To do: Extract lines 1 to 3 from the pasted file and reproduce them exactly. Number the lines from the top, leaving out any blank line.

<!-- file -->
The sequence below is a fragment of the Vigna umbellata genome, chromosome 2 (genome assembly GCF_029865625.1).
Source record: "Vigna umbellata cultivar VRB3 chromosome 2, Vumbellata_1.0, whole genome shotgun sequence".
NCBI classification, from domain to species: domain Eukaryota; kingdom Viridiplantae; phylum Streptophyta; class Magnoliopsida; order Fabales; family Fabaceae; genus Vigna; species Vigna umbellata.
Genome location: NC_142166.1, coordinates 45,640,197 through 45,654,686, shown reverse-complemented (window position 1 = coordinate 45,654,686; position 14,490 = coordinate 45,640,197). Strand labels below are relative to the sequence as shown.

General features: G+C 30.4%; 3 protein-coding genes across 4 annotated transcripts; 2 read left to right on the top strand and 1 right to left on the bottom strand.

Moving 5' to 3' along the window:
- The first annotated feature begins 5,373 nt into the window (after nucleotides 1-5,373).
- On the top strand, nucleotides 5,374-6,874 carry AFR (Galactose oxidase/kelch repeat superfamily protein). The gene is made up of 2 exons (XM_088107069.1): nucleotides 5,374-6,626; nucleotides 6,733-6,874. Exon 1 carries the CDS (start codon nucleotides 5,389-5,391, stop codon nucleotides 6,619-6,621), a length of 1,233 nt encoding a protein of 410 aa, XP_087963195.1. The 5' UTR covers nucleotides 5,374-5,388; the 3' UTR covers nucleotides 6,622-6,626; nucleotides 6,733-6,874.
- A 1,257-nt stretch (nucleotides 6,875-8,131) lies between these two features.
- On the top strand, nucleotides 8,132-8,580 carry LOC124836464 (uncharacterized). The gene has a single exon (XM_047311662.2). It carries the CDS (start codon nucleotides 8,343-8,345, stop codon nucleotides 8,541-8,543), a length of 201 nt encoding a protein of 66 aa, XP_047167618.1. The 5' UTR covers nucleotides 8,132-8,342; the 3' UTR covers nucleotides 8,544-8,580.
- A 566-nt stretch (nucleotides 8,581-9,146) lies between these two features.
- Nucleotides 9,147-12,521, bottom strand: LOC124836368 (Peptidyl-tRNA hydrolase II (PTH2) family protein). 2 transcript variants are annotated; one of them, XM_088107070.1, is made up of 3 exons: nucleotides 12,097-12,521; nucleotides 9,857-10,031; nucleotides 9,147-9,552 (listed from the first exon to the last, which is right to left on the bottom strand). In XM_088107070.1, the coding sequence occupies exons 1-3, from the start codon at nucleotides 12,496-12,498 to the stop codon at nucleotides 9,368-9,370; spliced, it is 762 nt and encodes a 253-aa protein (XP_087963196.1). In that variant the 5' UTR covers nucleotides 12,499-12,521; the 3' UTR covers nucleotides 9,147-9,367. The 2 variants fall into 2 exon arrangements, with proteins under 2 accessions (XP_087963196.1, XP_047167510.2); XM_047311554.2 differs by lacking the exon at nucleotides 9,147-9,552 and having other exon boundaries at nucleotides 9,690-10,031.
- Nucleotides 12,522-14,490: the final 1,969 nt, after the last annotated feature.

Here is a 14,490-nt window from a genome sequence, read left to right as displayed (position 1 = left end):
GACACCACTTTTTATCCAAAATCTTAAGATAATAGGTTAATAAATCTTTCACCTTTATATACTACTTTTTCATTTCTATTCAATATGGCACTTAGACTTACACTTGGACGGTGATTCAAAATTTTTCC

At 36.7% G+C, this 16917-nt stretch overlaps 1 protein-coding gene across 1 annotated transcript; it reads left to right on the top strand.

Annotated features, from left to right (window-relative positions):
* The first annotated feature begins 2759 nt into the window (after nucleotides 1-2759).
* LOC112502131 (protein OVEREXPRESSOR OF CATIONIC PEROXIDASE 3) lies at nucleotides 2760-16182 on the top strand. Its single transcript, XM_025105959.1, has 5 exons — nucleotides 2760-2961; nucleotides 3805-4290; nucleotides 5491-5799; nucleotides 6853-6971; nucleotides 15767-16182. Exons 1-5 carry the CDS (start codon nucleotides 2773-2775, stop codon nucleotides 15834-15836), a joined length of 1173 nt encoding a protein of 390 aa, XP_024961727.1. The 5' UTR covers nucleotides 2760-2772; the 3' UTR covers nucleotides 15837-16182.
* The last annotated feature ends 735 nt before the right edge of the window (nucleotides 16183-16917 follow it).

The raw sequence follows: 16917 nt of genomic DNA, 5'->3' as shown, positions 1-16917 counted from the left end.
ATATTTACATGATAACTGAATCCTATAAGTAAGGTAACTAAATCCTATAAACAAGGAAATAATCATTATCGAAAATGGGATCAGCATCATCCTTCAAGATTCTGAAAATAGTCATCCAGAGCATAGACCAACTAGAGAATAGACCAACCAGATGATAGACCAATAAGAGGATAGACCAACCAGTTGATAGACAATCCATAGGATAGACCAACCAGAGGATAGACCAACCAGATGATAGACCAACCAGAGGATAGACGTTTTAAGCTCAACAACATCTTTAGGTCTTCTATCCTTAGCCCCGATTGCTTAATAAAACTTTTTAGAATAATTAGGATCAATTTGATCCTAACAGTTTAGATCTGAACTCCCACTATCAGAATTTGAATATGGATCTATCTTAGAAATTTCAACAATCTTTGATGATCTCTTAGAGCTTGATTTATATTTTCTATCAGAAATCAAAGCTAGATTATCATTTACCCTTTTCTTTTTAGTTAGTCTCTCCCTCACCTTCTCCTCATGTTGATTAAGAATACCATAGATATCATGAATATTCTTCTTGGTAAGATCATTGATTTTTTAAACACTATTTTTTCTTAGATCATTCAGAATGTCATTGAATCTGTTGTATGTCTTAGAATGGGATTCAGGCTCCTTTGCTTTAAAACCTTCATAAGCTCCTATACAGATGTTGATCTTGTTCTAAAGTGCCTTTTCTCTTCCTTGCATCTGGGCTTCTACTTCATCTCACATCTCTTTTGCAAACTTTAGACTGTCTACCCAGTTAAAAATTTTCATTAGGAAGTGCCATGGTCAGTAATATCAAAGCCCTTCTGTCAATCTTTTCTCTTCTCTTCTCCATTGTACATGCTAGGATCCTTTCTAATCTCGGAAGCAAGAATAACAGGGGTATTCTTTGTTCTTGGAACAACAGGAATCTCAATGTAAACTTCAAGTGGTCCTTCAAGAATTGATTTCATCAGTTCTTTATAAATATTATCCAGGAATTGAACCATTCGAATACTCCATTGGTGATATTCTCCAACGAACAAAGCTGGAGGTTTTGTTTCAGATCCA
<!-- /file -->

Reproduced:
The sequence below is a fragment of the Vigna umbellata genome, chromosome 2 (genome assembly GCF_029865625.1).
Source record: "Vigna umbellata cultivar VRB3 chromosome 2, Vumbellata_1.0, whole genome shotgun sequence".
NCBI classification, from domain to species: domain Eukaryota; kingdom Viridiplantae; phylum Streptophyta; class Magnoliopsida; order Fabales; family Fabaceae; genus Vigna; species Vigna umbellata.